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Survey report

“Private Schooling System is better than the
Public / Government Schooling at primary
level”

Report submitted to : Mrs. yoyo

Report submitted by : xxx
ivy

Date of submission : 14/Sept/08

Newports Institute of Communications and Economics
Purpose of Study

 The essence of this research is a comparative study of Education
System in Pakistan, both in public and private sectors.

 The purpose of the study is not to pull down the standard of
private schools or eliminate that option but to improve the quality
of public school system as well.

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Hypothesis

 ”Private schooling, particularly at the primary level is indeed a
large and increasingly important factor in education in Pakistan
both in absolute terms and relative to public schooling.”

 “The challenge for the elective governments and for our society is
to create a uniform educating system with a standard curriculum
and examination system.”

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Description of Research Report

 Chapter 1: Consists of an in-depth literature review and
explains the concept of Private Schooling System in
Pakistan both in absolute terms and in relation
Public/Government Schooling System.

 Chapter 2: Explains the methodology of the report, giving
information about the respondents, sample size, and the
questionnaire designed.

Contd.. (Des. Of
RR)

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Description of Research Report

 Chapter 3: This gives results and an in-depth analysis of
the answers given by the respondents to each question.

 Chapter 4: This final part concludes the findings of the
survey, validates the hypothesis, and states the
conclusion of the thesis.

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CHAPTER - 1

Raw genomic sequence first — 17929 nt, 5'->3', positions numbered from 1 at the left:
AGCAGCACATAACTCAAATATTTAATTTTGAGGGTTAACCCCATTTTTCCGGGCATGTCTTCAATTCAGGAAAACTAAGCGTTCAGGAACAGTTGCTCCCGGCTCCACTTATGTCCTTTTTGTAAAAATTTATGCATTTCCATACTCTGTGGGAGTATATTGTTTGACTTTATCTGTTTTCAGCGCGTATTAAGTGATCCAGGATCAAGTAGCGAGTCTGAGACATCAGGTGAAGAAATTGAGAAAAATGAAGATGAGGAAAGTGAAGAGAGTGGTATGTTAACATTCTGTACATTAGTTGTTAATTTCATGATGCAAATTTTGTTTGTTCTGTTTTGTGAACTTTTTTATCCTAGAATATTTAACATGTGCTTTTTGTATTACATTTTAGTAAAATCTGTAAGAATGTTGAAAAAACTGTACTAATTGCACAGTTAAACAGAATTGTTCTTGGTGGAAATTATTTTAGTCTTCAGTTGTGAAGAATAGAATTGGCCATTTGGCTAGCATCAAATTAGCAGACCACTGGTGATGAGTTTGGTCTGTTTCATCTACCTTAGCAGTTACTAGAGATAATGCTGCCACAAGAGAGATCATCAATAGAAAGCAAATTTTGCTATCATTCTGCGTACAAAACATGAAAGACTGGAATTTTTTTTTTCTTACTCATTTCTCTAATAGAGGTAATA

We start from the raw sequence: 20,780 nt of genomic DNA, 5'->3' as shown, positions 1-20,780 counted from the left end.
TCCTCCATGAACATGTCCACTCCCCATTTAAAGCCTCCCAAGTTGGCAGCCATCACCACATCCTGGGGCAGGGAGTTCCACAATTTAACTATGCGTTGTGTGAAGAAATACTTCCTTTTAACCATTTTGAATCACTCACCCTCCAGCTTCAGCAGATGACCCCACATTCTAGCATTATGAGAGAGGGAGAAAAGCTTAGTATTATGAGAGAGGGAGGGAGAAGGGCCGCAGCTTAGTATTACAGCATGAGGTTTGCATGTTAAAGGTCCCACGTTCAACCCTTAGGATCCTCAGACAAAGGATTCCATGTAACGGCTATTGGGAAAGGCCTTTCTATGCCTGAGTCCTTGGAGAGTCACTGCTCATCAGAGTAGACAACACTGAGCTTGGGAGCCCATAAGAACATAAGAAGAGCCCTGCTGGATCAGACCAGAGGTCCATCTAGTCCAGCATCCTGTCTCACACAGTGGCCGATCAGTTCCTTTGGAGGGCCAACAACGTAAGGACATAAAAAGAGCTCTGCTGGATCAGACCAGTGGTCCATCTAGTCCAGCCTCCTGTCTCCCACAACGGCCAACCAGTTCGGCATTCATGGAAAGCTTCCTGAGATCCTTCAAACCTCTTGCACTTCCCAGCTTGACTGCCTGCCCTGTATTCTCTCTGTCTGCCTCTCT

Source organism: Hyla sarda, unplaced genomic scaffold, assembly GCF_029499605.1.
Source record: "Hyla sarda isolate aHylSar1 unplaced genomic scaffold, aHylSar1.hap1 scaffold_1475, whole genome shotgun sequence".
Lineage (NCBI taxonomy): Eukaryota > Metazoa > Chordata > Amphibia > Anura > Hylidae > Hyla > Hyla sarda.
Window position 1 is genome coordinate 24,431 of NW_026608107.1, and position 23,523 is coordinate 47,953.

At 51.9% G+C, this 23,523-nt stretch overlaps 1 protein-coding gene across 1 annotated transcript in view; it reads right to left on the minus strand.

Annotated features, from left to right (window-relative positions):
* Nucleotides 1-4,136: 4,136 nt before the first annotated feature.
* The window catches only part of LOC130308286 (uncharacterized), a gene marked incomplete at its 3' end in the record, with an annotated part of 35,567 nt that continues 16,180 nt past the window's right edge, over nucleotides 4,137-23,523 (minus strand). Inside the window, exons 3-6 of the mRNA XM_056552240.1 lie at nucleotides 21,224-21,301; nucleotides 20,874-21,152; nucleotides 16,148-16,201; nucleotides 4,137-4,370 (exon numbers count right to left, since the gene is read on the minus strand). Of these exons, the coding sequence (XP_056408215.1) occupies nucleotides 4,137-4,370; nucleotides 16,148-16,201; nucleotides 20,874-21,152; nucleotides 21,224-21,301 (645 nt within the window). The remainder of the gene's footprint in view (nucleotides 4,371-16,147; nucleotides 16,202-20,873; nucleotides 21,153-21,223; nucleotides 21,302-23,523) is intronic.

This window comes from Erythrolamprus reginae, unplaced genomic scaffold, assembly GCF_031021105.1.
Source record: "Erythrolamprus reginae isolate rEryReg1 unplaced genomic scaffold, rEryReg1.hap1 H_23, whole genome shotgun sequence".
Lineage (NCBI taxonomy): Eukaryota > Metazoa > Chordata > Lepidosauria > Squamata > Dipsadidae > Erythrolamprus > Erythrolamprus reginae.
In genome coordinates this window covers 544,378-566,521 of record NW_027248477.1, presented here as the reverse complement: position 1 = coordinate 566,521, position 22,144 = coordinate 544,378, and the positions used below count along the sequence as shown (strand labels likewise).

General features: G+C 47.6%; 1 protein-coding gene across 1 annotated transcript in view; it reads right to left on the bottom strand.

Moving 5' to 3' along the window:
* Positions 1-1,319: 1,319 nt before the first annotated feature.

‘Literature Survey’
Introduction

 Since the denationalization of private schooling in Pakistan in
1979, there has been significant growth in the share of education
in the private sector, both in terms of the numbers of schools, as
well as the proportion of children enrolled.
 Based on a school mapping exercise conducted in 1983, the
authors noted that there had been a large increase in the number
of private schools, leading to substantial cost savings for the
government in the provision of education.
 Despite the growth in private schools, educational institutions did
still not service large proportions of the country’s population, and
this was particularly important in the case of girls in rural areas.
Lastly, based on tuition and other fees in private schools, it was
observed that private schools seemed to be catering only to the
rich.

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Using a new census of private educational institutions in Pakistan together
with the population census, we present evidence that private schooling;
particularly at the primary level is indeed a large and increasingly important
factor in education in Pakistan both in absolute terms and relative to public
schooling.

Contrary to expectations, private schools are not an urban elite
phenomenon. They not only are prevalent in rural areas but also are
affordable to middle and even low-income groups.

Fees respond in predictable ways to measured school inputs, suggesting
that parents can infer quality variation between schools.

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Key Terms (in alphabetical order):
 Benchmark: The comparative quality of education in high-low profile private and the
public schools.
 Elite Private Schools: Privileged schools for a compact group of people who can
afford any kind of financial burden in terms of fees and other expenses regarding the
schooling of their children.
 Equity Considerations: Creating an atmosphere in which both type of schooling
systems do not affect each other’s efficiency and are able to compete on fair basis
and without any biasness as well.
 First Generation Literates: Being a young nation, children of those people who